Barron’s: Time to sell cash-secured Apple puts

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From Steven Sears’ A Better Way to Play Apple Stock’s Surge ($), posted earlier this month:


We have championed this rather boring approach for a long time because it works. Investors simply set aside enough money in their brokerage account to cover the purchase of the associated stock at the pertinent strike price. Then they sell the put. Many investors use this approach to extract higher returns on idle cash, and others regularly use it to get the options market to pay them to buy stocks.

Consider Apple. In late December, Apple’s stock was down about 11% for the year. Worries about weak iPhone sales were rampant. We advised investors to ignore the pessimism and instead sell a cash-secured put to take advantage of the parlor game that Wall Street likes to play with Apple. For a few quarters, or years, the Street bullishly promotes Apple and then bearishly frets that the company is primarily a seller of mobile phones. This inevitably weakens the stock until something happens that reminds investors that Apple might just be more than the iPhone.

When we caught this cycle at the end of last year, Apple’s stock was just under $151. We recommended selling Apple’s July $150 put for about $15. The trade positioned investors to buy Apple stock at close to the 52-week low. Since then, Apple’s stock has surged because the company unveiled plans to redefine how people track their health and interact with paid media. The company is also launching a credit card and getting into the entertainment business.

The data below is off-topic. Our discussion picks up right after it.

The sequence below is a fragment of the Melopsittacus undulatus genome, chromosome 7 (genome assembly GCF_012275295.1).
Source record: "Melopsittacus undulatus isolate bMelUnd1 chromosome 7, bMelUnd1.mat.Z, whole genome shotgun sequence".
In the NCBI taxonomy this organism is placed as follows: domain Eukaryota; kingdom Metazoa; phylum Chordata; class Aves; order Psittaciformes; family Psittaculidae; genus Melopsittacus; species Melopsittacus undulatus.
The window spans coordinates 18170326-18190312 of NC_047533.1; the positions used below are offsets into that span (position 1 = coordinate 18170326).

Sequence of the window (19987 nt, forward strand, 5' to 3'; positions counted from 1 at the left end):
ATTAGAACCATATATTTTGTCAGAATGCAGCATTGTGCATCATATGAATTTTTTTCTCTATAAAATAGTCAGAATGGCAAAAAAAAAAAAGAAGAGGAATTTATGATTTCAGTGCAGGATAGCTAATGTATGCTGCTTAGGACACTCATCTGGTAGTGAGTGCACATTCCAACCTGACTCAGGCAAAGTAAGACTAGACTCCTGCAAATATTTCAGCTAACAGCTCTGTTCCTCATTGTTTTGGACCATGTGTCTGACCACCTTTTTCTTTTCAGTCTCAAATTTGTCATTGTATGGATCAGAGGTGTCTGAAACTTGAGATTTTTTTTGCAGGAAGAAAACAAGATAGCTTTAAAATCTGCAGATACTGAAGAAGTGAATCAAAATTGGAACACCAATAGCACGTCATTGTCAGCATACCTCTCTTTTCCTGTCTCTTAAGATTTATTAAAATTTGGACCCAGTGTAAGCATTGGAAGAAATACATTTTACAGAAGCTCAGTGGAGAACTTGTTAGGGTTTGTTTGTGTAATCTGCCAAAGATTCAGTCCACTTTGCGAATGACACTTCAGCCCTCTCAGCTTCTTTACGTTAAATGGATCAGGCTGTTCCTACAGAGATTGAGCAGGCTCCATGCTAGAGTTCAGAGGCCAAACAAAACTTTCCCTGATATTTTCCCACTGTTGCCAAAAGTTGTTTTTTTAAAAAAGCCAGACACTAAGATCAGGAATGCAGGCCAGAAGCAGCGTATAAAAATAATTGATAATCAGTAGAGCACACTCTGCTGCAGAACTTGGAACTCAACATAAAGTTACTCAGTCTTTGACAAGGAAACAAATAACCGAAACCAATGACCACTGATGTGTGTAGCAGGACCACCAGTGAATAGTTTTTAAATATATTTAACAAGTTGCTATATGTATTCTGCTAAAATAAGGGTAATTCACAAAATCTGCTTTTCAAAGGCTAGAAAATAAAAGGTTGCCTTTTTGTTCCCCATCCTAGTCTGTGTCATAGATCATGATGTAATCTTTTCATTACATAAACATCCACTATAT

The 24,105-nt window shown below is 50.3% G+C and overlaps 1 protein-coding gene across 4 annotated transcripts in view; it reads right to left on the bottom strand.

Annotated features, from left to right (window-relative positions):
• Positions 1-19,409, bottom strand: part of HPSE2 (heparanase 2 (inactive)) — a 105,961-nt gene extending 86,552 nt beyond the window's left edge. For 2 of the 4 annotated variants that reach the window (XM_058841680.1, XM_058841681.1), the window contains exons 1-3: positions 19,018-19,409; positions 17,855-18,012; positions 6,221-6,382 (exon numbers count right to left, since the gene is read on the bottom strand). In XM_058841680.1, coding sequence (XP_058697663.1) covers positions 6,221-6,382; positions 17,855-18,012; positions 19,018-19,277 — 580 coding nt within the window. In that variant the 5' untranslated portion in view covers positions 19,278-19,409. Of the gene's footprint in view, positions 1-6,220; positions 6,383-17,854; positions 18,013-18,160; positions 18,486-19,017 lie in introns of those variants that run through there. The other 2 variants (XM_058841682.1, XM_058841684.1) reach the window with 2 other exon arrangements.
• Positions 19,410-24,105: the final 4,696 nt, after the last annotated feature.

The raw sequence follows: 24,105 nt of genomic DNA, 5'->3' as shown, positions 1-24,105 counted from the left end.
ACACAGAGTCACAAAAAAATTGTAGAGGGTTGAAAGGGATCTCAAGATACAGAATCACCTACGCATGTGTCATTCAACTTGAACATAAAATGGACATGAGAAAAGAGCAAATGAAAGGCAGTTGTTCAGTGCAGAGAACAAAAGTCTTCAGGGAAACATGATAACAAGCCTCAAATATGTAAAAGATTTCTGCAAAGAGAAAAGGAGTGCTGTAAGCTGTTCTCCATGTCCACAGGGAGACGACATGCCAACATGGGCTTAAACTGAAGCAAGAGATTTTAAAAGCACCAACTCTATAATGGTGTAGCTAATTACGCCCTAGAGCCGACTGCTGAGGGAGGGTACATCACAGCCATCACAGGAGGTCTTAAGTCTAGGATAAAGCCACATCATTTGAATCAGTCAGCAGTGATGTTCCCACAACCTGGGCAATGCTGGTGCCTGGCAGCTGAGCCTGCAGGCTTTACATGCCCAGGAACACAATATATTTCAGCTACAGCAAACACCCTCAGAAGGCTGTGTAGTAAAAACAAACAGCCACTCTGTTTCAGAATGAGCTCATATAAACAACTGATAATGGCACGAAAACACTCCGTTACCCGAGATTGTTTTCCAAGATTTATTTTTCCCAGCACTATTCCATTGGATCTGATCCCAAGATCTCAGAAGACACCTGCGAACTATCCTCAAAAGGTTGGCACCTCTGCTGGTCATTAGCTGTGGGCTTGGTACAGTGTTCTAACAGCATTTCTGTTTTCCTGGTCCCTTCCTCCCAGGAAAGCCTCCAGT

The stock is now trading around $200, the put we recommended selling is trading around 40 cents, and it’s time to trade again.

Investors can let the July $150 put continue to decay until expiration, or they can cover the position. Either way, Apple’s August $185 put that was recently bid around $5.55 seems attractive. It positions investors to buy the stock at an effective price of $179.45—the strike price less the premium…

The risk of this approach is that something happens that sends Apple’s stock far below the put strike price of $185. This could happen if Apple’s earnings are disappointing, or if the stock market plummets.

While our July $150 put sale worked well, never lose sight of the fact that you may have to buy the stock. So, rather than looking for plump puts with attractive premiums, focus on stocks that you want to own.

My take: Since I’ve never owned or traded Apple, I have nothing to add. Don’t blame me if you drain your IRA doing something you read about here